I’m always skeptical when I ask at the Building Dept. how long I can expect to wait for the first plan check because if, by the time you actually submit the plans, they become inundated with a more than normal amount of submittals, the plancheck time can be extended.
    Once the plan checker is done reviewing your plans they will mark them up for corrections which will need to be done by the architect, (and Engineer if engineering corrections are requested), then the revised plans will need to be re-stamped by the Structural Engineer and re-submitted for the second plancheck. Although it’s very rare for the need for another round of corrections and a third plan check, it does happen occasionally.

Be aware that some areas have additional requirements. Like architectural review and approval of any Homeowner’s Associations prior to submittal for plancheck.

And in my area, Sacramento California, You may be living in a Citywide site review or Historical area that requires you to submit your intent with photos and exterior material samples, among other things, for Citywide Site Review which costs an additional $500. This is above and beyond the permit fees and can take as long as 6 weeks. You are unable to submit your plans for permits until Citywide Site review is complete and approved.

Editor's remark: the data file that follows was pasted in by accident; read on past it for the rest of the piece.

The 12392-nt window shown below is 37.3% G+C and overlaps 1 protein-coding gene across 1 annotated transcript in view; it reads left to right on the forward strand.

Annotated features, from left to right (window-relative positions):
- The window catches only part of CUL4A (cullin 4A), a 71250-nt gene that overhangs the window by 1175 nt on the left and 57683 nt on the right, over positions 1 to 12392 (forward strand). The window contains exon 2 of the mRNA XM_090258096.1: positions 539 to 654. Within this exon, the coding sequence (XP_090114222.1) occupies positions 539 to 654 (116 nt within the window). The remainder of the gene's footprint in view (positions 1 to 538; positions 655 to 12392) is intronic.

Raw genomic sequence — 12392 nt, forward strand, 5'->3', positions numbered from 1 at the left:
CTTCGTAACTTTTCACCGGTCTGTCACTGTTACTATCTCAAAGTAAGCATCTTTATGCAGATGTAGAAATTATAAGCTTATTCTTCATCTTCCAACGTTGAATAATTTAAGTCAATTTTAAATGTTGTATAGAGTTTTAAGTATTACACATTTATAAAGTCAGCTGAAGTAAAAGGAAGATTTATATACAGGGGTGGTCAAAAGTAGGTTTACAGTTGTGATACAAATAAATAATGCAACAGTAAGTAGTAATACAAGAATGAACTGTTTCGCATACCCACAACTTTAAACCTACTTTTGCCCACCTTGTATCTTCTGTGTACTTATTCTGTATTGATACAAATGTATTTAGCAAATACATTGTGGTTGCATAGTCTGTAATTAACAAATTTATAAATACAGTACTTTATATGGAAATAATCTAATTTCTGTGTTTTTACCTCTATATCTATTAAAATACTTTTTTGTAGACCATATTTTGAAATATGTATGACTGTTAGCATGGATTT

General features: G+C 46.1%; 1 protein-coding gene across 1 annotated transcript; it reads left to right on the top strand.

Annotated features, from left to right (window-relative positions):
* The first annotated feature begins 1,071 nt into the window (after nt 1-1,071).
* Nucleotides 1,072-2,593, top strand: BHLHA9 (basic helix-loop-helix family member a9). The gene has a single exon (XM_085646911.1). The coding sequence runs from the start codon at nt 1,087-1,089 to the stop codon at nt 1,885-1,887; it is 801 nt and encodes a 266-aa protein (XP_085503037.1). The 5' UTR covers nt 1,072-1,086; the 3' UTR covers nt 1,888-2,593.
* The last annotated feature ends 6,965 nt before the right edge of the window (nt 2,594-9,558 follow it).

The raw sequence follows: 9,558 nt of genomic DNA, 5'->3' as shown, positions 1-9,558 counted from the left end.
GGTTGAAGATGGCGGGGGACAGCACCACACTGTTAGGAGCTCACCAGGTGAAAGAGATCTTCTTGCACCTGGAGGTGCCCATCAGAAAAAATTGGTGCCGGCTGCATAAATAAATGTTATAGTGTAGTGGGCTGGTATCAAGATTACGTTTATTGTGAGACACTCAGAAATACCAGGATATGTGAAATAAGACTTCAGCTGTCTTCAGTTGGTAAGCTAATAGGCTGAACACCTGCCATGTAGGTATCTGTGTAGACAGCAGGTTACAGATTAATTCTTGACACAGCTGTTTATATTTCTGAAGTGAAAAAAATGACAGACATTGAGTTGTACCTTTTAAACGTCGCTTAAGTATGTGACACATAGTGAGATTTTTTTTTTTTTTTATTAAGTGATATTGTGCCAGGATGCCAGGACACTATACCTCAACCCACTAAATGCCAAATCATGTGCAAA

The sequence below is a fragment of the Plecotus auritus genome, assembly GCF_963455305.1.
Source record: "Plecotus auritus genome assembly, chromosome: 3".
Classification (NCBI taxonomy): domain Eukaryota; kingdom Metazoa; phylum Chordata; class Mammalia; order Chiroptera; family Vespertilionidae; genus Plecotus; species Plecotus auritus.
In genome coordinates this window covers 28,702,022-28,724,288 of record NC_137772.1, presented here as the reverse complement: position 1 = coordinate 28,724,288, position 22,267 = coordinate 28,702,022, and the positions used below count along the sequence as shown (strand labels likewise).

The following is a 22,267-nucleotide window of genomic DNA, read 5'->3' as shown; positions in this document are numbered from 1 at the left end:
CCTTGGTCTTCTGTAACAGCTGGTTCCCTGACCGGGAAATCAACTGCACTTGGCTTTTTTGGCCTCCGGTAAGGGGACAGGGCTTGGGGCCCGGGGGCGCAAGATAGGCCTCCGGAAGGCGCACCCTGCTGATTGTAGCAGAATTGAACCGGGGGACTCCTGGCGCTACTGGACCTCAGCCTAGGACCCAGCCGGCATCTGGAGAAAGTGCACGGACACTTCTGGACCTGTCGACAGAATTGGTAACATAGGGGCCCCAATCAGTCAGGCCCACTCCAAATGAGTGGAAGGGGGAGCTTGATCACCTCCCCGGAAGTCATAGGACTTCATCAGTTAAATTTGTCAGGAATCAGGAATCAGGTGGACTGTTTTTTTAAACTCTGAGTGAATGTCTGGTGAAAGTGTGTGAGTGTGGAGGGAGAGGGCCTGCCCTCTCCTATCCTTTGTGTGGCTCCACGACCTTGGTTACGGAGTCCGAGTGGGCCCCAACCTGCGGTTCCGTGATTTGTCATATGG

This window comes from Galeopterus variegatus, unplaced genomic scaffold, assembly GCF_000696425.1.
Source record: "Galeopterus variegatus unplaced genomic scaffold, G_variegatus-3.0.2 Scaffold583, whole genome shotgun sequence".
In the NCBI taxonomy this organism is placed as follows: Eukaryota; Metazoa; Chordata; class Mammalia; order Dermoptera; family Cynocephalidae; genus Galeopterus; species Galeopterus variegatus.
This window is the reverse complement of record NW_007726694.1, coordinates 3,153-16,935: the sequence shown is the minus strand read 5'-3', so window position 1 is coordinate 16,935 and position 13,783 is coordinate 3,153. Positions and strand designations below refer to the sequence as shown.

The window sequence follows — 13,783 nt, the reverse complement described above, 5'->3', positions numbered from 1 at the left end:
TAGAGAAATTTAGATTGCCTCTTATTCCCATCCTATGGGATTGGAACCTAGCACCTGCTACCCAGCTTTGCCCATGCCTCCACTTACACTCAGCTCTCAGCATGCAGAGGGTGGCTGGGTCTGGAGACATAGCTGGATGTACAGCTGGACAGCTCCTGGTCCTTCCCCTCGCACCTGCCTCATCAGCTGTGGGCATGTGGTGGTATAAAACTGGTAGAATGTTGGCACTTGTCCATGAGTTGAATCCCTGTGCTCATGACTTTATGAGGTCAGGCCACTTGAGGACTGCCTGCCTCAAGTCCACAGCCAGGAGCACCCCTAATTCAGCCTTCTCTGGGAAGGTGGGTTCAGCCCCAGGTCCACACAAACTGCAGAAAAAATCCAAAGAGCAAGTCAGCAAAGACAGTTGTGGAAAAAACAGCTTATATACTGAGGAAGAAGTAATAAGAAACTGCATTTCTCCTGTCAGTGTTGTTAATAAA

If you are getting “bids” for your project before you have completed County or City Approved Plans, you should expect pricing revisions as the Building Dept. may require additional work beyond the perceived scope to meet their standards.